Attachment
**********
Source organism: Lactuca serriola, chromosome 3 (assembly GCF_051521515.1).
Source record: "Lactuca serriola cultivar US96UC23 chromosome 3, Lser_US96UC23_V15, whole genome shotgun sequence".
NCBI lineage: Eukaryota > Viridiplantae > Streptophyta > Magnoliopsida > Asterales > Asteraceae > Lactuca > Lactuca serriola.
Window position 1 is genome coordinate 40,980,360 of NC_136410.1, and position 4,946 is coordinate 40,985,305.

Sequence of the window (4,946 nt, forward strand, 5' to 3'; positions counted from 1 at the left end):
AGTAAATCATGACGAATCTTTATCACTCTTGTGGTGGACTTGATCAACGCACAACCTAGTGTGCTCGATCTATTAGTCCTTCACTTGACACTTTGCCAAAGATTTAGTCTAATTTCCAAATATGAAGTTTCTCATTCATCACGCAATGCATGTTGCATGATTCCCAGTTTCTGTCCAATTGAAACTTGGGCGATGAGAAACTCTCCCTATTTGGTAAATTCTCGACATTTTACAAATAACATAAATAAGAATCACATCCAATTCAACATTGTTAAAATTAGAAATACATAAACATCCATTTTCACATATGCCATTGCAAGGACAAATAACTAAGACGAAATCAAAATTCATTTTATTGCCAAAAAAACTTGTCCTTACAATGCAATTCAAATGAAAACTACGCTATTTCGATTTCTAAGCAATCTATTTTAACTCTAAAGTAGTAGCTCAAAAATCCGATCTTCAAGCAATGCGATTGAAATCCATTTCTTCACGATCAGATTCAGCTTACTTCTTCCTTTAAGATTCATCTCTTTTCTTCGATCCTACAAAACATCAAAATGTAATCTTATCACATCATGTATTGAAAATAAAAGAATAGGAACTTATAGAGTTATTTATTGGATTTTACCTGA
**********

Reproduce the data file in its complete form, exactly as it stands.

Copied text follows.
Source organism: Lactuca serriola, chromosome 3 (assembly GCF_051521515.1).
Source record: "Lactuca serriola cultivar US96UC23 chromosome 3, Lser_US96UC23_V15, whole genome shotgun sequence".
NCBI lineage: Eukaryota > Viridiplantae > Streptophyta > Magnoliopsida > Asterales > Asteraceae > Lactuca > Lactuca serriola.
Window position 1 is genome coordinate 40,980,360 of NC_136410.1, and position 4,946 is coordinate 40,985,305.

Sequence of the window (4,946 nt, forward strand, 5' to 3'; positions counted from 1 at the left end):
AGTAAATCATGACGAATCTTTATCACTCTTGTGGTGGACTTGATCAACGCACAACCTAGTGTGCTCGATCTATTAGTCCTTCACTTGACACTTTGCCAAAGATTTAGTCTAATTTCCAAATATGAAGTTTCTCATTCATCACGCAATGCATGTTGCATGATTCCCAGTTTCTGTCCAATTGAAACTTGGGCGATGAGAAACTCTCCCTATTTGGTAAATTCTCGACATTTTACAAATAACATAAATAAGAATCACATCCAATTCAACATTGTTAAAATTAGAAATACATAAACATCCATTTTCACATATGCCATTGCAAGGACAAATAACTAAGACGAAATCAAAATTCATTTTATTGCCAAAAAAACTTGTCCTTACAATGCAATTCAAATGAAAACTACGCTATTTCGATTTCTAAGCAATCTATTTTAACTCTAAAGTAGTAGCTCAAAAATCCGATCTTCAAGCAATGCGATTGAAATCCATTTCTTCACGATCAGATTCAGCTTACTTCTTCCTTTAAGATTCATCTCTTTTCTTCGATCCTACAAAACATCAAAATGTAATCTTATCACATCATGTATTGAAAATAAAAGAATAGGAACTTATAGAGTTATTTATTGGATTTTACCTGA